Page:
WASHINGTON — U.S. Sen. Mark Pryor, D-Ark., reaffirmed his personal opposition to gay marriage Wednesday and offered no indication that his view would shift as it has for other political leaders in recent days.

"I oppose same-sex marriage," Pryor said Wednesday during a conference call with Arkansas reporters. "I’ve been very clear about that for a very long time. That’s the way I will vote. If that’s what it comes down to, that’s where I am."

In the last month, 14 U.S. senators — 13 Democrats — who previously voiced opposition to same-sex marriage have announced they now support the right of gay men and women to marry. So far, just three Senate Democrats have said publicly they oppose it — Pryor, Sen. Mary Landrieu of Louisiana and Sen. Joe Manchin of West Virginia.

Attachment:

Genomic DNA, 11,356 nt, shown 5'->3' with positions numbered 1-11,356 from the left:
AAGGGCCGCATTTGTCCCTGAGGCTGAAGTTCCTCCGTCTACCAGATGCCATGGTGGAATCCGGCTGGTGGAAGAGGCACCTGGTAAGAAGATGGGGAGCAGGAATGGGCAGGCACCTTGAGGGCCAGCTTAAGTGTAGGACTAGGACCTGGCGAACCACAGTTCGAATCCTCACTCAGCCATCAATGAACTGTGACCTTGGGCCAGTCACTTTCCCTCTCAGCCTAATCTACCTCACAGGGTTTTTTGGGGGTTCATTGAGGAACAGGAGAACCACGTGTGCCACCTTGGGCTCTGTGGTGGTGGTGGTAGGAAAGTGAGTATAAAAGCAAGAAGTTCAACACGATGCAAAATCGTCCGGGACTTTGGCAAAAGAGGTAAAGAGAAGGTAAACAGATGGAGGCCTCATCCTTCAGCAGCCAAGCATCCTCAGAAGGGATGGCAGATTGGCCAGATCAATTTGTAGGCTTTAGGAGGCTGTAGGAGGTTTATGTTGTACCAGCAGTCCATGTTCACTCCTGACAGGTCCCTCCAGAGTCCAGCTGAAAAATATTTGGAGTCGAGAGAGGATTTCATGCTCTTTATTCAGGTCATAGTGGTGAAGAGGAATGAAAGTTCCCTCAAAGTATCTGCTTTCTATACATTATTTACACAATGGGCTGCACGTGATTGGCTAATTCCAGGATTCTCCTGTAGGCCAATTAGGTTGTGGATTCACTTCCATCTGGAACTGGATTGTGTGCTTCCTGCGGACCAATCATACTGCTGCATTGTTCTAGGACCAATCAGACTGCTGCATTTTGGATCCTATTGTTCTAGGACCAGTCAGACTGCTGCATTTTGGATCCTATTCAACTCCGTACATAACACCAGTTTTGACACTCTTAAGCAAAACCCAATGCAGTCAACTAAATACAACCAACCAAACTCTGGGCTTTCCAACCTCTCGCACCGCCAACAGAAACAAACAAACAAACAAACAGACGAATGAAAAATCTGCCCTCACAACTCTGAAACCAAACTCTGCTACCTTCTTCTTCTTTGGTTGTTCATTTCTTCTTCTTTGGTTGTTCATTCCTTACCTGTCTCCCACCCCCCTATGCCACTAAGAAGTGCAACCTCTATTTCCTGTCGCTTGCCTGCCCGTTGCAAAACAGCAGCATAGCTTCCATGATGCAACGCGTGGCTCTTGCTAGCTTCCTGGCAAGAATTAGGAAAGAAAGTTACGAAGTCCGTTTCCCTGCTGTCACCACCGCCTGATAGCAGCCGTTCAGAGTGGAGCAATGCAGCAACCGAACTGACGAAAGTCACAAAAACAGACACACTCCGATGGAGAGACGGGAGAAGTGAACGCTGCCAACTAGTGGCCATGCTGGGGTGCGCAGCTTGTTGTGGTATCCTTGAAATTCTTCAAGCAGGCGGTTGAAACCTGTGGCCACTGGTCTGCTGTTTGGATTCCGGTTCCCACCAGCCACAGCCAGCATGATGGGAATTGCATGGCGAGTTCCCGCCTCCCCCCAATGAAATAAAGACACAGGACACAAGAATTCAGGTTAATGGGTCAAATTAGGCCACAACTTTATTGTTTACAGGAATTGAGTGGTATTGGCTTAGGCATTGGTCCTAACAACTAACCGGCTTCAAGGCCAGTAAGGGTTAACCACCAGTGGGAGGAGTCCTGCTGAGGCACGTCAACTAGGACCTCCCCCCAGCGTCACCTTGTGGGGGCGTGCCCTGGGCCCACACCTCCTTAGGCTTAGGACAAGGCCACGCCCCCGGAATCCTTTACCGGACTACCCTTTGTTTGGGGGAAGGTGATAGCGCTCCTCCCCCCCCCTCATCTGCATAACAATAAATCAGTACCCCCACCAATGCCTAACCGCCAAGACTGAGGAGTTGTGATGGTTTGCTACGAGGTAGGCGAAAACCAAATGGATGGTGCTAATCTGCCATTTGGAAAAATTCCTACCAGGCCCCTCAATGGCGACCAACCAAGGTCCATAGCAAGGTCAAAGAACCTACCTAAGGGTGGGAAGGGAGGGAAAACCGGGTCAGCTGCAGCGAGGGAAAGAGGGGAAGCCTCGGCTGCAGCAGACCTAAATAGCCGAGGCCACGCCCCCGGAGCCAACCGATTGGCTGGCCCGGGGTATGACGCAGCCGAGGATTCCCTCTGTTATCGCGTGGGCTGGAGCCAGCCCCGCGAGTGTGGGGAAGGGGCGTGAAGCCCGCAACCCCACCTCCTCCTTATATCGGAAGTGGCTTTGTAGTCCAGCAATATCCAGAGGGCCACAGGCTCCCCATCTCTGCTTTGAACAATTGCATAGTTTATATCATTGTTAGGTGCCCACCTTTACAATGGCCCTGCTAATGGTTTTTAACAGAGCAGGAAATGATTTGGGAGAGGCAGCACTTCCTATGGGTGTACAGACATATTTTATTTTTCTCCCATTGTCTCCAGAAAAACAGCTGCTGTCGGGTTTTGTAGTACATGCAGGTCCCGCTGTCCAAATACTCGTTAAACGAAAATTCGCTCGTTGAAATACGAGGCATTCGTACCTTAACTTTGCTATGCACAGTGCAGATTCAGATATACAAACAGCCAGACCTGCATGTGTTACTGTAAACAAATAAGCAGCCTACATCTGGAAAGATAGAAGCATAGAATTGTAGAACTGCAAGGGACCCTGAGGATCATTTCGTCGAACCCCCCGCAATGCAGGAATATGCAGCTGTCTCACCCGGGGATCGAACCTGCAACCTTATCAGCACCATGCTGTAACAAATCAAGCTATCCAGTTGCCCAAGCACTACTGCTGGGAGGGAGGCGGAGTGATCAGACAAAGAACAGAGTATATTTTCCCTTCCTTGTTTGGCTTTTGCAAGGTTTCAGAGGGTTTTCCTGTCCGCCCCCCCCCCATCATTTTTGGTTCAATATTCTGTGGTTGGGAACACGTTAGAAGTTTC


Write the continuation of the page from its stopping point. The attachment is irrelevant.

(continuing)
Former Secretary of State Hillary Clinton, who may run for president in 2016, has also announced that she now supports same-sex marriage.

The reversals came as the U.S. Supreme Court considers whether the federal Defense of Marriage Act is constitutional. The law, enacted in 1996 under former President Bill Clinton, prohibits the federal government from recognizing same-sex marriages.

Pryor was more circumspect about whether, short of marriage, he would support legislation to extend legal benefits to same-sex couples. Those questions, he said, would have to wait to see exactly what the nation’s highest court rules this summer.

"It’s very possible later this year we’ll have to look at it," Pryor said.